Wal-Mart — The good, the bad, and the ugly

Wal-Mart is using its martket clout to keep food prices low. This article mentions three methods. I like this one:

Shrink the goods. Ever wonder why that cereal box is only two-thirds full? Foodmakers love big boxes because they serve as billboards on store shelves. Wal-Mart has been working to change that by promising suppliers that their shelf space won’t shrink even if their boxes do. As a result, some of its vendors have reengineered their packaging. General Mills’ (GIS, Fortune 500) Hamburger Helper is now made with denser pasta shapes, allowing the same amount of food to fit into a 20% smaller box at the same price. The change has saved 890,000 pounds of paper fiber and eliminated 500 trucks from the road, giving General Mills a cushion to absorb some of the rising costs.

This makes eminent sense. Why drive trucks that are only partially full? Denser packaging saves money and hurts no one. It’s a win-win situation.

The second method, cutting out the middleman, is a common business tactic. Instead of buying its brand-name coffee “from a supplier, which buys from a cooperative of growers, which works with a roaster”, they go directly to the cooperative. So, if costs go up their “efficiencies” allow them to keep the retail price lower.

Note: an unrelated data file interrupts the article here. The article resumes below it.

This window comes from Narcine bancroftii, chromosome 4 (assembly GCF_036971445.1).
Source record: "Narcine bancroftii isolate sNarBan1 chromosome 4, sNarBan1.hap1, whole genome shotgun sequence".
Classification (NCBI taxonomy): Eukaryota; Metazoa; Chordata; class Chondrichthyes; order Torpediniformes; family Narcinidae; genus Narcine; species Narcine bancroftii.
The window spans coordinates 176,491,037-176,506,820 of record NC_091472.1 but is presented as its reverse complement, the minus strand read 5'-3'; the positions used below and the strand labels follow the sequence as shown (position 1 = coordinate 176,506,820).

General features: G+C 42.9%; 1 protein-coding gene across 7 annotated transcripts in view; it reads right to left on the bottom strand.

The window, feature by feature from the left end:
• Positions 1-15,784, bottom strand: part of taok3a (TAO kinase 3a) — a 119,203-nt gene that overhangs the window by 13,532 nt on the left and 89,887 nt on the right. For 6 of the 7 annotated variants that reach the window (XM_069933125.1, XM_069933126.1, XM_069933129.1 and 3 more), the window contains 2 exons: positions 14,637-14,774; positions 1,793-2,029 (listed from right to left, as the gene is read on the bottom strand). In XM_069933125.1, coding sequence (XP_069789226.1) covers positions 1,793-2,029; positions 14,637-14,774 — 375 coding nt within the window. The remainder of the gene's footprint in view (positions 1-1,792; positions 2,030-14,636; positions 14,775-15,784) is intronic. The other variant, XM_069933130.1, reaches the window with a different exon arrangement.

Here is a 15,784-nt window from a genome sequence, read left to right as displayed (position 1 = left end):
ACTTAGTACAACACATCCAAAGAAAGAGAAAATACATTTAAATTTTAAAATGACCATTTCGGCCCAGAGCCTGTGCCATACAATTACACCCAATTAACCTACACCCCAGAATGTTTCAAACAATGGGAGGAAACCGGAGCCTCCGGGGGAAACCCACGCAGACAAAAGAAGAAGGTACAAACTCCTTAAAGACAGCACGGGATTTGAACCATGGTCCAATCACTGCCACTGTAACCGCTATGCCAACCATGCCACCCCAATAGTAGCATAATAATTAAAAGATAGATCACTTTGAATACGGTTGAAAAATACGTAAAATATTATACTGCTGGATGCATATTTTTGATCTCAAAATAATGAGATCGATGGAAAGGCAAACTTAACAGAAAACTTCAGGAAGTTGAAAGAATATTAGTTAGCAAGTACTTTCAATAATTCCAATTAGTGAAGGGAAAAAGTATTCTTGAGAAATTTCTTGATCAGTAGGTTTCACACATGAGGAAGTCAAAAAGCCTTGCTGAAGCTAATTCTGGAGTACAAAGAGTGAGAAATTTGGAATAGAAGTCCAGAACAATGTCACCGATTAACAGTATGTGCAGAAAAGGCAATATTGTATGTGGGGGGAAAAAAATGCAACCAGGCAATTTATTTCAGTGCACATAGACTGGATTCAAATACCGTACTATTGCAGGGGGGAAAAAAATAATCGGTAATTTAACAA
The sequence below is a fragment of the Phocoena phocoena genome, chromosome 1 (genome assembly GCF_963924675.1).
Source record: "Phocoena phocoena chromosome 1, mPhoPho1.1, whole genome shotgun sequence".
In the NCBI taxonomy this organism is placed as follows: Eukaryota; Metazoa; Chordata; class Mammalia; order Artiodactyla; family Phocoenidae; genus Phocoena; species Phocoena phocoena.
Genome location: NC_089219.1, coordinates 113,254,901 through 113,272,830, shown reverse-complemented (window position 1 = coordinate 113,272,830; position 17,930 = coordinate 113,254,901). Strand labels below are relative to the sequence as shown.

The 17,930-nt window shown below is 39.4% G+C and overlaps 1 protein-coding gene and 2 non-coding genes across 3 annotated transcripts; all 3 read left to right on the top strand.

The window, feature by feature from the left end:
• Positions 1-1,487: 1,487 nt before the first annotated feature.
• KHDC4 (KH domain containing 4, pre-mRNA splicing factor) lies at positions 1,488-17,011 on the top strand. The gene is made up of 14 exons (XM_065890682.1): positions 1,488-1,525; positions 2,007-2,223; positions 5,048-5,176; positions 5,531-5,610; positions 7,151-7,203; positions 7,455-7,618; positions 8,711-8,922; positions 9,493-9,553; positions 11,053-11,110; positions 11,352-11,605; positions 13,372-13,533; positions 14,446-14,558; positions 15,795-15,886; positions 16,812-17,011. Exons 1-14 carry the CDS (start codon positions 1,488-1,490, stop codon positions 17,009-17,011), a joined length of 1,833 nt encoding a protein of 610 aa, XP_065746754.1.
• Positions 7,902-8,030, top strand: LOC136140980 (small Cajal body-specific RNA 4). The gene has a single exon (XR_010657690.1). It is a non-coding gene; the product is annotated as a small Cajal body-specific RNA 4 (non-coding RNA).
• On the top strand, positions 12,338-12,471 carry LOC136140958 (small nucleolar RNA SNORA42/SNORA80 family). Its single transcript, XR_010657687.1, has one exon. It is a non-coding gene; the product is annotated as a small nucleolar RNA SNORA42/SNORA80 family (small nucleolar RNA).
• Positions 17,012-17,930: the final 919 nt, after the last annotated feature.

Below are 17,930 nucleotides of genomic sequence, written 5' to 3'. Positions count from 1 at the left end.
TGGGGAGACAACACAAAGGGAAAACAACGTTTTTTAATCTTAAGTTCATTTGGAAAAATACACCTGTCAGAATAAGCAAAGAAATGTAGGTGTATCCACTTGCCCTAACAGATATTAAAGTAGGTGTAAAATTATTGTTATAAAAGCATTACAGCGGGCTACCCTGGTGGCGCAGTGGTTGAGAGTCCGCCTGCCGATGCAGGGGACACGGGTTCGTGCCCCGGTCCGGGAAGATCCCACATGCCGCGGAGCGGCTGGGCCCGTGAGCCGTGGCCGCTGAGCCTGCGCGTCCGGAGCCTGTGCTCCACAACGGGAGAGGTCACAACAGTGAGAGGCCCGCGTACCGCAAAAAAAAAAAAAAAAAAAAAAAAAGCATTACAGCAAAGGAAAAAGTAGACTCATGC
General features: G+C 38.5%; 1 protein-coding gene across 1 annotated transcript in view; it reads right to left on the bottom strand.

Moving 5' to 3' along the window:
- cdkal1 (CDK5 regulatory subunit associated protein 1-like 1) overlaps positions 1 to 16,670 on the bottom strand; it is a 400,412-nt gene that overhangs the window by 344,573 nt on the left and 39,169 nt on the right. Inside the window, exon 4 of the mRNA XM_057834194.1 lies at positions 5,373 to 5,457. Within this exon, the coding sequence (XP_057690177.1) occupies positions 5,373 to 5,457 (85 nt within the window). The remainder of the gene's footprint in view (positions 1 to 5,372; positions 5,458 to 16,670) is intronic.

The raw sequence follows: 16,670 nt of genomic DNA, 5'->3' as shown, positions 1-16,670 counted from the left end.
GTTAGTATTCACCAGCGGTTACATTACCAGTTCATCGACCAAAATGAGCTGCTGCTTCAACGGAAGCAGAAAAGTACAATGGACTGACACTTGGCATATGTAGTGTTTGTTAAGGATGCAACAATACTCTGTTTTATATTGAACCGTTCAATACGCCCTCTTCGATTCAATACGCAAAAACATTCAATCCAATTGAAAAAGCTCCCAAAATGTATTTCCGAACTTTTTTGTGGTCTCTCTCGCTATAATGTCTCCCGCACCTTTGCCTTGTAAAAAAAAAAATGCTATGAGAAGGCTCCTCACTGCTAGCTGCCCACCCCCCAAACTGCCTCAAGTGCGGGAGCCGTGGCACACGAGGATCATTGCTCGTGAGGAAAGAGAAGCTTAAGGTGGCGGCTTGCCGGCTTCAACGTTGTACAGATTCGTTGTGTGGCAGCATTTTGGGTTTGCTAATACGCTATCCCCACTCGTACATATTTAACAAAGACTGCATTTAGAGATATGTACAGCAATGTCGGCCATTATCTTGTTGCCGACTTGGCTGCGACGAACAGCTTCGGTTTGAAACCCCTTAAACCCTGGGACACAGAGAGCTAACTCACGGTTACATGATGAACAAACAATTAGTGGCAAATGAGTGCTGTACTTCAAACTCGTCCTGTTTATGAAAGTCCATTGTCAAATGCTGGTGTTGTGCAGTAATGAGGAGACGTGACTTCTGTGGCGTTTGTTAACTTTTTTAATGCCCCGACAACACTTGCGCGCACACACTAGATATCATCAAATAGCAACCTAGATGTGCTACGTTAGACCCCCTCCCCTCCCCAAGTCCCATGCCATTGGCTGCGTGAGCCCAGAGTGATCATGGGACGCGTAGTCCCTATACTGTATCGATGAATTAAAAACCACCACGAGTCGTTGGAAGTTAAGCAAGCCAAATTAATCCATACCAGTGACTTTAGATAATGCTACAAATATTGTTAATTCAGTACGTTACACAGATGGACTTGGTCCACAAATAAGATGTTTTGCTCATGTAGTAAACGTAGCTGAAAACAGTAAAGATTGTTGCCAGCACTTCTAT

Is this a good thing? I have blogged about my growing support for buying locally-grown food. I have also voiced my complaints about the high prices at some of the farmers’ markets here in Phoenix. I want to go a little further by pointing out that low-price is not my ultimate measure of whether to purchase a product.

Wal-Mart does have low prices. But, I am one of those shoppers who recognizes the social costs imposed by big-box stores. I willingly pay a higher price to support local businesses. Besides, I can’t stand being in a Wal-Mart, or most other corporate retailers. There is something deeply depressing about Wal-Mart. Its not just the blue branding. It’s written on the faces of the employees and shoppers.

So, if Wal-Mart cuts out the middleman in order to keep costs lower, it may mean you pay slightly less for your coffee. But, you will pay in other ways. They force out local businesses. They pay low wages. And they are just plain ugly.

The third method employed by Wal-Mart to keep prices low is to buy locally. “By sourcing more produce locally – it now sells Wisconsin-grown yellow corn in 56 stores in or near Wisconsin – it is able to cut shipping costs.” This turns out to be a bad thing, though. The article goes on to describe how Wal-Mart is forcing these local suppliers to eat the higher costs of production. In other words, the local growers are not able to pass their costs on to the consumer.

So, although Wal-Mart is buying some of its food locally, they may be doing local producers no real favors.

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One Response

  1. Ted:

    Hi! Love your insights and writing. Keep writing.
    You are a great writer.

    Love, Anne

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